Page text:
The Autumn fern, Dryopteris erythrosora, is a fairly compact fern grown outdoors in USDA hardiness zones 5-9.
Due to its size and growing requirements, it can be grown indoors. Though it also does well outdoors in a suitable spot in many regions outside its native area in Asia.
If growing indoors, it is important to think about the conditions this fern requires, so you choose the right place to locate it and give it the right care.
What is Autumn Fern?
Autumn fern is a herbaceous perennial that will grow to around 18-24 inches in height and spread. It has a dainty look with its filigree foliage and yet is much tougher and less fussy than it looks.
This fern is also known as copper shield fern and Japanese shield fern. It is prized for its attractive foliage and the fronds are a coppery pink when they are young before they mature to a mid-green hue. New young fronds with their vibrant hue can grow throughout the spring and summer growing season.
The coppery tone to the foliage, like the foliage on fall trees, is what gives this fern its common name of autumn fern. There are some named cultivars with even more coppery-red tones – like one called ‘Brilliance’ for example.
These plants will die back in winter in cooler climates though tend to be semi-evergreen in such locations. They can be fully evergreen in warmer climes and sometimes indoors, though usually they will still lose at least some fronds in winter.
Where to Grow Autumn Fern
Autumn fern can be grown indoors whether or not you live in an area where it can be grown outdoors successfully.
Its relatively compact size and unfussy nature mean that it is quite well suited to growing in pots indoors.
But you do need to consider environmental conditions like light, temperatures, and humidity when deciding where to place it in your home. You also need to remember that it often dies back over the winter months.
It is important when choosing where to place this fern within your home to choose a spot where the plant won’t be damaged by harsh, direct sun. A position where there is bright but filtered light, shaded during the afternoon, is ideal. So a north or east-facing windowsill can work well.
Temperature & Humidity Requirements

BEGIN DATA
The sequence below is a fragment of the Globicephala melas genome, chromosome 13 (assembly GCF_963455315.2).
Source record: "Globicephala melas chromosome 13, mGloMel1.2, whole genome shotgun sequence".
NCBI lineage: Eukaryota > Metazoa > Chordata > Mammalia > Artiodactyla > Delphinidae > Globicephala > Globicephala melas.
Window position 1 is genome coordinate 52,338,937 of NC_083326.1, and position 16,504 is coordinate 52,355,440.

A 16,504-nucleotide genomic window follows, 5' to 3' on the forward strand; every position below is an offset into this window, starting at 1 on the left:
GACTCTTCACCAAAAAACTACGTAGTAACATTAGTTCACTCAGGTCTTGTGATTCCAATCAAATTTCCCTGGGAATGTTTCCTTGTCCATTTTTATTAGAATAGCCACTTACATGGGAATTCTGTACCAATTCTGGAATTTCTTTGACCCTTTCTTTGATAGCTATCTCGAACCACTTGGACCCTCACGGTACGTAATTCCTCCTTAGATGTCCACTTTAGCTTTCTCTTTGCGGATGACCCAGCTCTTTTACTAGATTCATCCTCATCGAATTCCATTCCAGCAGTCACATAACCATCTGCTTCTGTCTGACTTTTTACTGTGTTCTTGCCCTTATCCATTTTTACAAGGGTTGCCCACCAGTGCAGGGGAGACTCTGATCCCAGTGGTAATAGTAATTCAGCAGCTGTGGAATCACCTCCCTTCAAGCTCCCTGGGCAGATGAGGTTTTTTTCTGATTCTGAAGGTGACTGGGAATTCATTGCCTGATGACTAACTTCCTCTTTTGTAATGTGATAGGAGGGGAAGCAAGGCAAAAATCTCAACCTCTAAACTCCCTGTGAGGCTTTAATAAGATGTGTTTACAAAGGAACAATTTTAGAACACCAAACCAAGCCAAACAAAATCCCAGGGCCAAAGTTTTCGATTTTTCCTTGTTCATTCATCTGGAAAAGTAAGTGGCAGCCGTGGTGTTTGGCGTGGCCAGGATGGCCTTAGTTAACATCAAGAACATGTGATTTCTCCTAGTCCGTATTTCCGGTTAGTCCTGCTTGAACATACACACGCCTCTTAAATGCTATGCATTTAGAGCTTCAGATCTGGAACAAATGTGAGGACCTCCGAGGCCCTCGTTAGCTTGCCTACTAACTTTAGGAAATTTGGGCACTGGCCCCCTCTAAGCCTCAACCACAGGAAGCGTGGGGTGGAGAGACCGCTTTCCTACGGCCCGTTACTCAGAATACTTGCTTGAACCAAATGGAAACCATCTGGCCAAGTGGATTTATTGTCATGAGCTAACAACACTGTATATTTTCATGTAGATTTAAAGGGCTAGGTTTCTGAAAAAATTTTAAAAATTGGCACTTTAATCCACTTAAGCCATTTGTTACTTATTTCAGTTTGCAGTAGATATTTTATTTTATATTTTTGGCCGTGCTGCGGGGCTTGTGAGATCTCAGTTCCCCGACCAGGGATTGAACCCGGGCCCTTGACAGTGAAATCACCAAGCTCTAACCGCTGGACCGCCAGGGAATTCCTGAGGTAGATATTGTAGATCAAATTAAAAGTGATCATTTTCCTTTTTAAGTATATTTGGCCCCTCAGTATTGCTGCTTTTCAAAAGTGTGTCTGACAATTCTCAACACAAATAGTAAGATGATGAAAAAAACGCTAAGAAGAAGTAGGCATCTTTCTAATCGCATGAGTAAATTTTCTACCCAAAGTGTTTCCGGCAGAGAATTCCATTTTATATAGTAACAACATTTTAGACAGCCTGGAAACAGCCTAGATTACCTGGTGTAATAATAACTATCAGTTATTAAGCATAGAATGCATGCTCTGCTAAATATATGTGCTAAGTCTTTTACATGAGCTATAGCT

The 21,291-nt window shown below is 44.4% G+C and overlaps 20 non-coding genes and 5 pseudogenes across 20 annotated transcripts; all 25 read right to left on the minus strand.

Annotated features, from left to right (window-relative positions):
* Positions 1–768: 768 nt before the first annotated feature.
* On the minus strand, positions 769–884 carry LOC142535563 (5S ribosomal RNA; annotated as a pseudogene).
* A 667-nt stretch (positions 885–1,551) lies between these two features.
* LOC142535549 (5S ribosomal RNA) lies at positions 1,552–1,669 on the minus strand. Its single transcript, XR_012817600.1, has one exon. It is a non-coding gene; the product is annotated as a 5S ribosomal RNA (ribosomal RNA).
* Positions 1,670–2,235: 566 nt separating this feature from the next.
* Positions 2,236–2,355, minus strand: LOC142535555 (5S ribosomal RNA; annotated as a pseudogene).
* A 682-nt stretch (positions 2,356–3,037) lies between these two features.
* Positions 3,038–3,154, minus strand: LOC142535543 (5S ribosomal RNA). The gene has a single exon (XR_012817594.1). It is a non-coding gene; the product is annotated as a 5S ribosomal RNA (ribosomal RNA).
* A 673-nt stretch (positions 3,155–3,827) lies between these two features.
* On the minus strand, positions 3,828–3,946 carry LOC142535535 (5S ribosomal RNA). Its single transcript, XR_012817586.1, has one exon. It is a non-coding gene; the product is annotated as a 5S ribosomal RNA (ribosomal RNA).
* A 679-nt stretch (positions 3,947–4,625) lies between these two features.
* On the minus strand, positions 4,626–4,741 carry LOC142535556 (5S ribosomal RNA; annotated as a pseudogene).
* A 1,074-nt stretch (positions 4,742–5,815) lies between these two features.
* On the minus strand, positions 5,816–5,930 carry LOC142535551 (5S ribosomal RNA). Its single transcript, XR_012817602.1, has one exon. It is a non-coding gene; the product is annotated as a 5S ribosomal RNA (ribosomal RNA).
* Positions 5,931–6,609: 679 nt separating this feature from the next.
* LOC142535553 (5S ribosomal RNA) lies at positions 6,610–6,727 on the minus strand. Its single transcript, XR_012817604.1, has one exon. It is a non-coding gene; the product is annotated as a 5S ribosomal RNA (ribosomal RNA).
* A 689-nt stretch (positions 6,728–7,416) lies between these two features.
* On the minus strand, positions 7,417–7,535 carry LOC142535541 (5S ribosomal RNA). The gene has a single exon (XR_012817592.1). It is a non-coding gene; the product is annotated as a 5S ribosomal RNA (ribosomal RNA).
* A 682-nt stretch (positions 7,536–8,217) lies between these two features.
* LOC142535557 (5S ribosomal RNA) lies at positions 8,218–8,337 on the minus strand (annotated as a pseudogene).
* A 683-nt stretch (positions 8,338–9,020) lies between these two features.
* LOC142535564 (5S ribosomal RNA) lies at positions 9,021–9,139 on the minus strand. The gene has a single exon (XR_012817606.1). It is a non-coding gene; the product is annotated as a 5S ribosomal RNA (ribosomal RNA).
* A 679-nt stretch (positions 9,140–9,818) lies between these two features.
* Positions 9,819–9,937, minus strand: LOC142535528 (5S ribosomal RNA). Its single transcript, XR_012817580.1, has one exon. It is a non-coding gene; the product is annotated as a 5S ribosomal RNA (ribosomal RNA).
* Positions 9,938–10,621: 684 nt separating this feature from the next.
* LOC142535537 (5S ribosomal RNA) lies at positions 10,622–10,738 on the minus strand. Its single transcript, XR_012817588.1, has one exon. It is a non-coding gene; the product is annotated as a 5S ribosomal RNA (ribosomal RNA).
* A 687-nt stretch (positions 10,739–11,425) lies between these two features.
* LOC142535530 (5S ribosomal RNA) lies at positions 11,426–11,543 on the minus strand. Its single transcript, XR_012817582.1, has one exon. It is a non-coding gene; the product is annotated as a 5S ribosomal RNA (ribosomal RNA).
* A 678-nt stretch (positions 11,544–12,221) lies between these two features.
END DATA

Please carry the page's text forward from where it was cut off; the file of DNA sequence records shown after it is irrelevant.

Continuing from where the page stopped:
One of the good things about the autumn fern is that it is tolerant of a wide range of temperatures. It cannot only cope with cold in winter but also does well in warm temperatures too, as long as reasonably high humidity is maintained.
Autumn ferns do need a humid environment, so placing one in a steamy bathroom may be ideal. You might also grow this fern in a terrarium so that humidity can easily be maintained.
To raise humidity where this is required, you can group houseplants together, place a tray filled with pebbles and water below your pots, and/or mist your fern regularly when the air is dry.
Soil/ Growing Medium
As you choose a growing medium, be sure to consider where these ferns grow in the wild. They enjoy a woodland habitat in their Asian native range, so the growing medium should resemble as closely as possible the humus-rich woodland soil on those woodland floors.
Of course, it should be moist yet free draining. It should also be high in organic matter and ideally have an acidic pH.
Planting Autumn Fern
You can obtain an autumn fern by purchasing one in a pot, or by propagating an existing autumn fern through division or using its spores.
Choose a container large enough to accommodate the existing root system, with some room to spare. A clay or terracotta pot with large drainage holes at the base is ideal.
Caring for Autumn Fern
Autumn ferns require little care outdoors but indoors will need more of your attention – particularly when it comes to watering.
Regular watering is essential when growing autumn ferns in pots indoors. Remember that container plants often require more water than those growing in the ground.
You need to keep the growing medium moist throughout the growing season. But it should not be saturated, as waterlogging can also cause issues for this fern.
Autumn ferns growing in a garden will not typically need feeding at all, beyond the application of an organic mulch each spring.
But those growing in containers will need to be fed more often. Feed container autumn ferns once a month through the growing season with an organic, balanced liquid plant feed – a compost tea diluted to half strength can work well.
You may be tempted to remove the old dead fronds when these wither over the winter months. But you should not prune these off. Rather, you should leave these in place to protect the crown of the plant during the dormant period.
Leave the dead fronds in place, pop your plant in a cool location, then if you wish, remove the dead fronds carefully in the spring, taking care not to damage new growth emerging at this time.
Autumn ferns are not prone to pest or disease problems, so are often hassle-free. However, they can experience a range of issues related to improper growing conditions or care. So make sure everything is right in those areas to avoid common problems and pitfalls.
Mealybugs, scale insects, aphids, and other common houseplant pests may sometimes bother autumn ferns, but these will rarely become a serious issue.
Smaller fronds may be a sign that an autumn fern needs repotting. Look out also for roots appearing through the hole or holes at the base of a container.
Autumn ferns should be repotted when they become root bound and moved to a slightly larger container.
Though they are tolerant of being root bound to a degree, if their container is too restrictive then eventually issues with waterlogging or water shortage and fertility are likely to occur. So pot up autumn ferns before this becomes a problem.